When we launched Generation514, just over a year ago, we were jumping into the deep end of why students are walking away from church and faith.
After praying our guts out we set up brainstorming groups, interviewed students, youth culture experts and youth workers around the world - from all of that we landed on a few initiatives (The Amazing Next Conference
, Teaching Curriculum
, A Gap Year Program
, and more recently - Parenting Seminars, and a Generation514 Retreat - you can read more about all of that that here
Last October we gathered a group of thinkers, futurists, theologians, and writers and began the process of putting together teaching curriculum for youth groups around the world. See, we all know that students are living in a very complex world and our teaching must rise to the occasion and help guide them through the maze of culture's complexities, to engage students in a new and deeper way.
Well, so far we have put out a three months worth of teaching - each topic actually contains 5 full lessons - take a look at the different topics here. I'm super excited at the fact that this third one just came out - it is called, A Dismissed Faith. It is our attempt for youth workers to have real authentic conversations with students about why many walk away from church and faith, but why the faith is worthy of giving your life to. We couldn't be more excited about this super relevant topic!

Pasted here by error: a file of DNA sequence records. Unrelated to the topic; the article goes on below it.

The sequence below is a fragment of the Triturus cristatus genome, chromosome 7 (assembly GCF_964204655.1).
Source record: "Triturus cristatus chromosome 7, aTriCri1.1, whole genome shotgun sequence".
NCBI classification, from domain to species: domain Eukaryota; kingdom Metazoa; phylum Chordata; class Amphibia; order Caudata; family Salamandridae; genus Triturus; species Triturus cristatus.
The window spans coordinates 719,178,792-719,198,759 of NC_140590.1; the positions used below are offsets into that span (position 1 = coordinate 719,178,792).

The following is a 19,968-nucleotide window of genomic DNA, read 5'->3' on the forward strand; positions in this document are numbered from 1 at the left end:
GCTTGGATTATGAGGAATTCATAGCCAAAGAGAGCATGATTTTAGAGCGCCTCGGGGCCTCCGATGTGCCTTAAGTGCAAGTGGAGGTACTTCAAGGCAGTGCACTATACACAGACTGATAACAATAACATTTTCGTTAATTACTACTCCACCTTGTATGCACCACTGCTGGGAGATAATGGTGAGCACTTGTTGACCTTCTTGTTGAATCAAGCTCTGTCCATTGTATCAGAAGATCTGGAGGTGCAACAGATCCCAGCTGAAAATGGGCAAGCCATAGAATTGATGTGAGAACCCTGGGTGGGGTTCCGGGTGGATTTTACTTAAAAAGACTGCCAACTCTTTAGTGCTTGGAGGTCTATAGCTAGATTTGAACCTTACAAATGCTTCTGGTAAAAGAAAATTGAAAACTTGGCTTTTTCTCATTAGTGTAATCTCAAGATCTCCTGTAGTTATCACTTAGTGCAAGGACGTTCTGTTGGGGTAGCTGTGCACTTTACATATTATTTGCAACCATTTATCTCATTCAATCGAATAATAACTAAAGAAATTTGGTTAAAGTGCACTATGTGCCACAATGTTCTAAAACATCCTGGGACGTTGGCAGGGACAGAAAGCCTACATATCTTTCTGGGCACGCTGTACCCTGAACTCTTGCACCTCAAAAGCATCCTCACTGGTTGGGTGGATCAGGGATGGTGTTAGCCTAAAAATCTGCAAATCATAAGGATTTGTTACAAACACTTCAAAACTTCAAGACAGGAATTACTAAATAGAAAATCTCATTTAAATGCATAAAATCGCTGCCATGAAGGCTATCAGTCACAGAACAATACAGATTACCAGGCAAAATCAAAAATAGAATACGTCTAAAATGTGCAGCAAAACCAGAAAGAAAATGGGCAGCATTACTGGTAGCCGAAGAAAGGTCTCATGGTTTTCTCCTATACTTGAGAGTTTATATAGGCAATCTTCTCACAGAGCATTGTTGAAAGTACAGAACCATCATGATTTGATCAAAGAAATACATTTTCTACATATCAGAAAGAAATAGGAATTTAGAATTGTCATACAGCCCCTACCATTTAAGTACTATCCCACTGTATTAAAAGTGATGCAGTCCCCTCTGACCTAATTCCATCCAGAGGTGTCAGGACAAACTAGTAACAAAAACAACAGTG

If you have any questions about the teachings or about our conferences, please let us know by email us at email@example.com
Tomorrow we are driving our daughter and dropping her off at Lee University for her freshmen year of college. Honestly, when I think about it, I'm a bit emotional (some of you who know me are thinking, "no duh Brock"). Man, we love that girl but it's a kind of love I never knew existed until she was born (parents, you know what I'm talking about). But I remember 19 years ago when I became a father -> I had no earthly idea what to do... no seriously, not a clue! You'd think I would know because I had wonderful parents - but for whatever reason, when the doctor looked at Kelsey and I and said we could leave the hospital and take our newborn baby girl home, I immediately thought, "Oh #@#%! I. Do. Not. Know. What. I'm. Doing.!!!" But we put that little girl in the car seat and on the way home a peace-filled thought came over me. See, I had never been a dad before, but I had been a youth pastor for quite a few years. And this thought came to my mind, "I could just be a youth pastor at home."